There are many reasons students might take a gap year — 12 months off between high school and university, or between years in university. There’s a difference, however, between simply taking a year off and using it wisely, says Sahri Woods Baum, a counsellor with the Centre for Student Development and Counselling at Ryerson University.
“I see a whole group of students that say, ‘I’m taking the year off in order to explore and find out more,’” she says. “But the reality is when you talk to them at the end of the year, they’re no clearer in terms of direction than they were when they walked into that gap year.”
Woods Baum’s colleague, Rosemarie Volpe, says it’s important students use that extra year to take stock of their options, utilizing what she calls “the three Ps of occupational and educational research:” Print and electronic resources; people who know about or are doing the kind of work they might be interested in; and personal involvement, a willingness to step outside one’s comfort zone and perform volunteer work, or take advantage of internship opportunities. There’s also the possibility of travel.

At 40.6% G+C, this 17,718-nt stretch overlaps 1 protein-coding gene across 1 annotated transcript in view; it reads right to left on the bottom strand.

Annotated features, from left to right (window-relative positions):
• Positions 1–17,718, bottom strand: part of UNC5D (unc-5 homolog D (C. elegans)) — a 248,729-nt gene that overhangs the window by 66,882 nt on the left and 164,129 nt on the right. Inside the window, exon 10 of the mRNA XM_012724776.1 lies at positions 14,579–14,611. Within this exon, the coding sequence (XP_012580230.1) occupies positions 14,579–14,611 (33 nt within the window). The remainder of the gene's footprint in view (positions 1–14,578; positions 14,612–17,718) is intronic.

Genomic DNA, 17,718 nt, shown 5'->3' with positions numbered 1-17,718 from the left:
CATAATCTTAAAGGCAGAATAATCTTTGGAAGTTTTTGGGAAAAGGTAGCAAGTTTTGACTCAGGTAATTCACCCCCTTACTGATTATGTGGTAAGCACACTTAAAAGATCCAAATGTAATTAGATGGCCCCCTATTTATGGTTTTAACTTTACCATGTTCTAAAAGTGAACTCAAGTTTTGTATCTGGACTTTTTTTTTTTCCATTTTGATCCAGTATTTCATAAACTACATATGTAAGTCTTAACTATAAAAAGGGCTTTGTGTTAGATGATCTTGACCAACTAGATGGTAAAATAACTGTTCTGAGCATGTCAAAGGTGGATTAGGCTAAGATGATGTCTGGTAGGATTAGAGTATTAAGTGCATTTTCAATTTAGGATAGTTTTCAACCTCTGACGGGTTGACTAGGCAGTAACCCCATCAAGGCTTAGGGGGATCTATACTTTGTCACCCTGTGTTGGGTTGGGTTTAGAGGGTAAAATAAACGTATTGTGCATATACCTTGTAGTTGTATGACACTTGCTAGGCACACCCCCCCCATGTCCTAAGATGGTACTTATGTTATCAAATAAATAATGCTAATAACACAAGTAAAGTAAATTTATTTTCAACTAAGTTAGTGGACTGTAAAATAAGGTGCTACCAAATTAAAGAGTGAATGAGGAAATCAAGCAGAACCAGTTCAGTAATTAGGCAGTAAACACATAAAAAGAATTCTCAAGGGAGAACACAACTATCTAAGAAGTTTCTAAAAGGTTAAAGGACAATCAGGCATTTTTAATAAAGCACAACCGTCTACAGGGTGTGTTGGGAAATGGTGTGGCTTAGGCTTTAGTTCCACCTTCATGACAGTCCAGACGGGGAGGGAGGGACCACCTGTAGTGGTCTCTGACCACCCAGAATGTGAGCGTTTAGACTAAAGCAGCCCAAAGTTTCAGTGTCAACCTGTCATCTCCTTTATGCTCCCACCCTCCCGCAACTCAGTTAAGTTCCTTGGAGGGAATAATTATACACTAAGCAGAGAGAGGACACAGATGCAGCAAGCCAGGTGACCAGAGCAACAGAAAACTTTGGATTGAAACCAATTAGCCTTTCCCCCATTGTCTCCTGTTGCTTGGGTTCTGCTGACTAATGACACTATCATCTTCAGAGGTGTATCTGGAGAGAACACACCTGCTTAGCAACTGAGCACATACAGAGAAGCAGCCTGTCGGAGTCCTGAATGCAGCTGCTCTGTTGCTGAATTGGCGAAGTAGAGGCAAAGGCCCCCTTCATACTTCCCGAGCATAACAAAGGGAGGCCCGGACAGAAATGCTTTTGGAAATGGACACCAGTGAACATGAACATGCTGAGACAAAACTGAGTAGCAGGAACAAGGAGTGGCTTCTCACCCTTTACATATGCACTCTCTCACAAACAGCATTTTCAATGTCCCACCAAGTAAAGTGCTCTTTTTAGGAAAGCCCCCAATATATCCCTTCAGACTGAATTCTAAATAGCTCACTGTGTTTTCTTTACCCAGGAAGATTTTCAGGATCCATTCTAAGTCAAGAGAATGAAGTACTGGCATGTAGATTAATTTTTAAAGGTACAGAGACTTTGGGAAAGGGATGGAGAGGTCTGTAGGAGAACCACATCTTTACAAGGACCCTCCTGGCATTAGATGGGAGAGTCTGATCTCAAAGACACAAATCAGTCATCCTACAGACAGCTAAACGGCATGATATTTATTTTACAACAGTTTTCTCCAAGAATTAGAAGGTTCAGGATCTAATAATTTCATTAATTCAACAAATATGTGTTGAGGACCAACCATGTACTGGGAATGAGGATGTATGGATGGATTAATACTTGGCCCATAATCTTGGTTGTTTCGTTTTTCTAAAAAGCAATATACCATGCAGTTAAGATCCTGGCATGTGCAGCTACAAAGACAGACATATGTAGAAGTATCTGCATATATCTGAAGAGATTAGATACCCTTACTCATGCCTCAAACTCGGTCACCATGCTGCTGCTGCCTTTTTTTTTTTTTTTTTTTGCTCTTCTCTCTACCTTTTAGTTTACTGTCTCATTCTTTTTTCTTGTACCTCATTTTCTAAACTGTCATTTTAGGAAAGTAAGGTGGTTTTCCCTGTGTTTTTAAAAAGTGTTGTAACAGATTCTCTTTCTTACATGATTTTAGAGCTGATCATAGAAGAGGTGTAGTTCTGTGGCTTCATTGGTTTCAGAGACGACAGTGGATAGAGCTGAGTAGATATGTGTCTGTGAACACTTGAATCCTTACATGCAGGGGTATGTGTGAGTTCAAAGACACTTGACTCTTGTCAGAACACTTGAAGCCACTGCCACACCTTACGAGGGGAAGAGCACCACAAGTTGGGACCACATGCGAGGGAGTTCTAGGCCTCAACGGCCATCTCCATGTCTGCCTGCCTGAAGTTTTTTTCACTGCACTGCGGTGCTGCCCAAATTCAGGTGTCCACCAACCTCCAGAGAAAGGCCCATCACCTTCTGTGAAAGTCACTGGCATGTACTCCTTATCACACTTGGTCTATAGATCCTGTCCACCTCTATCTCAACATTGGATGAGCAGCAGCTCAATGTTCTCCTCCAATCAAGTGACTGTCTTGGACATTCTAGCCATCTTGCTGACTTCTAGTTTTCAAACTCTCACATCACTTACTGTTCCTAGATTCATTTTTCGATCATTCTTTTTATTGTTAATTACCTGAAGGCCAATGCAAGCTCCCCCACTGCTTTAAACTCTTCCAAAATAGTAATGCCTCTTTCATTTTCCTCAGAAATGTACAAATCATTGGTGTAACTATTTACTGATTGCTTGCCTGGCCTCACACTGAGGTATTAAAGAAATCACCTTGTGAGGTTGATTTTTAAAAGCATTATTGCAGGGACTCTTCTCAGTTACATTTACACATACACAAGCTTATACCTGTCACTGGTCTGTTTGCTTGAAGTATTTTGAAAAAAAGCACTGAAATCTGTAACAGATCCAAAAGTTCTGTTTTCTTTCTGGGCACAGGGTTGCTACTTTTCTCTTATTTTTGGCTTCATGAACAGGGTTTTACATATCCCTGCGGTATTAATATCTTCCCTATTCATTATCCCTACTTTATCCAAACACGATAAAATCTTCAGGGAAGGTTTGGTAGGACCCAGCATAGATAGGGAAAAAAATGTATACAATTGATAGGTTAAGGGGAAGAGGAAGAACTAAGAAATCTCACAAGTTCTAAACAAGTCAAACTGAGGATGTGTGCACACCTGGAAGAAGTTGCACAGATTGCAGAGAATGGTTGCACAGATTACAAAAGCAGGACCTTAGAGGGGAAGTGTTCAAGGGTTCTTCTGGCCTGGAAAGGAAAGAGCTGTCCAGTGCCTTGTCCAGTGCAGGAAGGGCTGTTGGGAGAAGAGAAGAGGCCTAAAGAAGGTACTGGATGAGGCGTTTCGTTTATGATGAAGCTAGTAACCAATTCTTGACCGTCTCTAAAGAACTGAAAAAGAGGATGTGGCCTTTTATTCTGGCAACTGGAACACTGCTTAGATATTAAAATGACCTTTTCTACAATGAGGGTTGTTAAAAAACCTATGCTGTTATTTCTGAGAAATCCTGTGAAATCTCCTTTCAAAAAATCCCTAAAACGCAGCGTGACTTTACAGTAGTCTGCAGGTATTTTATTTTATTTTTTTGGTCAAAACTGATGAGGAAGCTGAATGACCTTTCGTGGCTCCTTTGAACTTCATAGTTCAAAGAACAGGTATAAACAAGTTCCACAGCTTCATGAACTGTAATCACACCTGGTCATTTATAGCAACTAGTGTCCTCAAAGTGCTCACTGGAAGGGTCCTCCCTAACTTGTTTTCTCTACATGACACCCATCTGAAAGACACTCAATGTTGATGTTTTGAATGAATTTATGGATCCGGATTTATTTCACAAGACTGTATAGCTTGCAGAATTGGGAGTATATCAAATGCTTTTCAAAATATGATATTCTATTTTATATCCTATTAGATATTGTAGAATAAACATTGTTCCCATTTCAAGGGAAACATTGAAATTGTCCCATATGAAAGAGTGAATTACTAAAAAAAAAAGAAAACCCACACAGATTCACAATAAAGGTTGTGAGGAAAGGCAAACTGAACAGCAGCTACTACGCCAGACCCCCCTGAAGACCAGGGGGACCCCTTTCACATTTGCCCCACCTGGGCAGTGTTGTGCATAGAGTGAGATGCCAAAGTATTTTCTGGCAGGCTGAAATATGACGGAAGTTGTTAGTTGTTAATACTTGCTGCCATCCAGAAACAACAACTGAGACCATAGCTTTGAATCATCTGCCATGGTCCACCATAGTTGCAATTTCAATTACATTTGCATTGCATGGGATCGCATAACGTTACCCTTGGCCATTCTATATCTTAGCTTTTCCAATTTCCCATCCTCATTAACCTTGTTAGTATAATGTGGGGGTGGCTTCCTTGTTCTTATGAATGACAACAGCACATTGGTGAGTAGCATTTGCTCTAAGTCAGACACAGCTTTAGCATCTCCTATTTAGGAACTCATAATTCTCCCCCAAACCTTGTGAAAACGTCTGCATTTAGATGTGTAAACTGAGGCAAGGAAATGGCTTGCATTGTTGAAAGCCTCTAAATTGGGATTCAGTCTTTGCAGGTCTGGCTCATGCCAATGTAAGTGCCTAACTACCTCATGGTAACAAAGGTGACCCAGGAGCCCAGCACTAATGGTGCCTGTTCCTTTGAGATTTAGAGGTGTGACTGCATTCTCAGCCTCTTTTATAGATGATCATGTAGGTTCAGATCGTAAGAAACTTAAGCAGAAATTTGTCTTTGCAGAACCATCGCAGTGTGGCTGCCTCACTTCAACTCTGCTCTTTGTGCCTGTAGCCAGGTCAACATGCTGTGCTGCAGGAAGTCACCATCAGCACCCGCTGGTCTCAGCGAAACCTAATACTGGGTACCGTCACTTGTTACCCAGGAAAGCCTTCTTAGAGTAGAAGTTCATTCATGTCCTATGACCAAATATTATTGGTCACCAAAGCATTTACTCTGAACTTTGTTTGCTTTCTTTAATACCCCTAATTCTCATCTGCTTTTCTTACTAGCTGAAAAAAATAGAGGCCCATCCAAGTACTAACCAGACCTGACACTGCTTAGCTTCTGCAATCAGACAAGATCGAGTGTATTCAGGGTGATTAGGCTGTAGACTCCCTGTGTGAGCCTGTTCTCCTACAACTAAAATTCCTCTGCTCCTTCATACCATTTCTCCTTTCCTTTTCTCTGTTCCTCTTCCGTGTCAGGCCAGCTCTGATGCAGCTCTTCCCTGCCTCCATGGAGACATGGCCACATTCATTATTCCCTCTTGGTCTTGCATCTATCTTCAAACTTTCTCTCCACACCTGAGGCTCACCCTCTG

“We’re finding more and more students these days are looking at international work and internship experiences,” says Volpe.
Karen Moore is the sales development manager of Travel CUTS in Ottawa, which runs what it calls the Gap Year Abroad program. “Within the gap year we have four main types of programs that students can do,” she says. “You can work abroad, learn abroad, volunteer abroad, or just travel.”
The work abroad program includes SWAP working holidays, with 13 different countries giving Canadian youth and students the opportunity to live and work in another country. Volunteer Abroad is a Canadian company THAT offers two- to 12-week volunteer placements in developing countries in Africa, Asia, and Latin America.
“Usually, we find that most students who do a gap year will do a work abroad placement because that gives them the opportunity to travel and afford it at the same time,” says Moore.